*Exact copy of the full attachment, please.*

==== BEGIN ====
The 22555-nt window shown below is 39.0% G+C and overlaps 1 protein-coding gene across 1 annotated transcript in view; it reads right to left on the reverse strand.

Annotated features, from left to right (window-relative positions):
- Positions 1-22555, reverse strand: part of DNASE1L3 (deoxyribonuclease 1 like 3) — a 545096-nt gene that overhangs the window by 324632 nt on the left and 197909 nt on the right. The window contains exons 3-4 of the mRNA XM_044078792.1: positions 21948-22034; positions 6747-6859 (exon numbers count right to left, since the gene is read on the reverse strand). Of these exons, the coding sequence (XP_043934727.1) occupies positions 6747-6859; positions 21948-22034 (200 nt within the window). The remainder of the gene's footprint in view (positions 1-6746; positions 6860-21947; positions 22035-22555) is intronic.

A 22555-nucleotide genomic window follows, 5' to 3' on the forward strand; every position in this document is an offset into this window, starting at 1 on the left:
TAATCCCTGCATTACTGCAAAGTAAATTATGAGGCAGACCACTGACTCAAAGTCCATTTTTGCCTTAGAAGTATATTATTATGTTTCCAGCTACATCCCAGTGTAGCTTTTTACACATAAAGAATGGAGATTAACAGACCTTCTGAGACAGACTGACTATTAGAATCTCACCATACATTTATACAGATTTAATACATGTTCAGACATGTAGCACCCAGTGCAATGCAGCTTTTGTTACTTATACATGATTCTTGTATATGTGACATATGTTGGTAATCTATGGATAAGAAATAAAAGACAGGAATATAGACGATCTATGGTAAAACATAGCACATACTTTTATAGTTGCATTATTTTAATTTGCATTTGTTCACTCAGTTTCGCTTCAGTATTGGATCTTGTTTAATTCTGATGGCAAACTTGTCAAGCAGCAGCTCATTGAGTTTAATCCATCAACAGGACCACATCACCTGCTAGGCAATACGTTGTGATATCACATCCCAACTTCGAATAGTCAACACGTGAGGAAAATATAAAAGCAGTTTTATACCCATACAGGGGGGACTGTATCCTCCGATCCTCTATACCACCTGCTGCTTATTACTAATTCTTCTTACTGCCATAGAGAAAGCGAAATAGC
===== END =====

The 22555-nt window shown below is 39.0% G+C and overlaps 1 protein-coding gene across 1 annotated transcript in view; it reads right to left on the reverse strand.

Annotated features, from left to right (window-relative positions):
- Positions 1-22555, reverse strand: part of DNASE1L3 (deoxyribonuclease 1 like 3) — a 545096-nt gene that overhangs the window by 324632 nt on the left and 197909 nt on the right. The window contains exons 3-4 of the mRNA XM_044078792.1: positions 21948-22034; positions 6747-6859 (exon numbers count right to left, since the gene is read on the reverse strand). Of these exons, the coding sequence (XP_043934727.1) occupies positions 6747-6859; positions 21948-22034 (200 nt within the window). The remainder of the gene's footprint in view (positions 1-6746; positions 6860-21947; positions 22035-22555) is intronic.

A 22555-nucleotide genomic window follows, 5' to 3' on the forward strand; every position in this document is an offset into this window, starting at 1 on the left:
TAATCCCTGCATTACTGCAAAGTAAATTATGAGGCAGACCACTGACTCAAAGTCCATTTTTGCCTTAGAAGTATATTATTATGTTTCCAGCTACATCCCAGTGTAGCTTTTTACACATAAAGAATGGAGATTAACAGACCTTCTGAGACAGACTGACTATTAGAATCTCACCATACATTTATACAGATTTAATACATGTTCAGACATGTAGCACCCAGTGCAATGCAGCTTTTGTTACTTATACATGATTCTTGTATATGTGACATATGTTGGTAATCTATGGATAAGAAATAAAAGACAGGAATATAGACGATCTATGGTAAAACATAGCACATACTTTTATAGTTGCATTATTTTAATTTGCATTTGTTCACTCAGTTTCGCTTCAGTATTGGATCTTGTTTAATTCTGATGGCAAACTTGTCAAGCAGCAGCTCATTGAGTTTAATCCATCAACAGGACCACATCACCTGCTAGGCAATACGTTGTGATATCACATCCCAACTTCGAATAGTCAACACGTGAGGAAAATATAAAAGCAGTTTTATACCCATACAGGGGGGACTGTATCCTCCGATCCTCTATACCACCTGCTGCTTATTACTAATTCTTCTTACTGCCATAGAGAAAGCGAAATAGC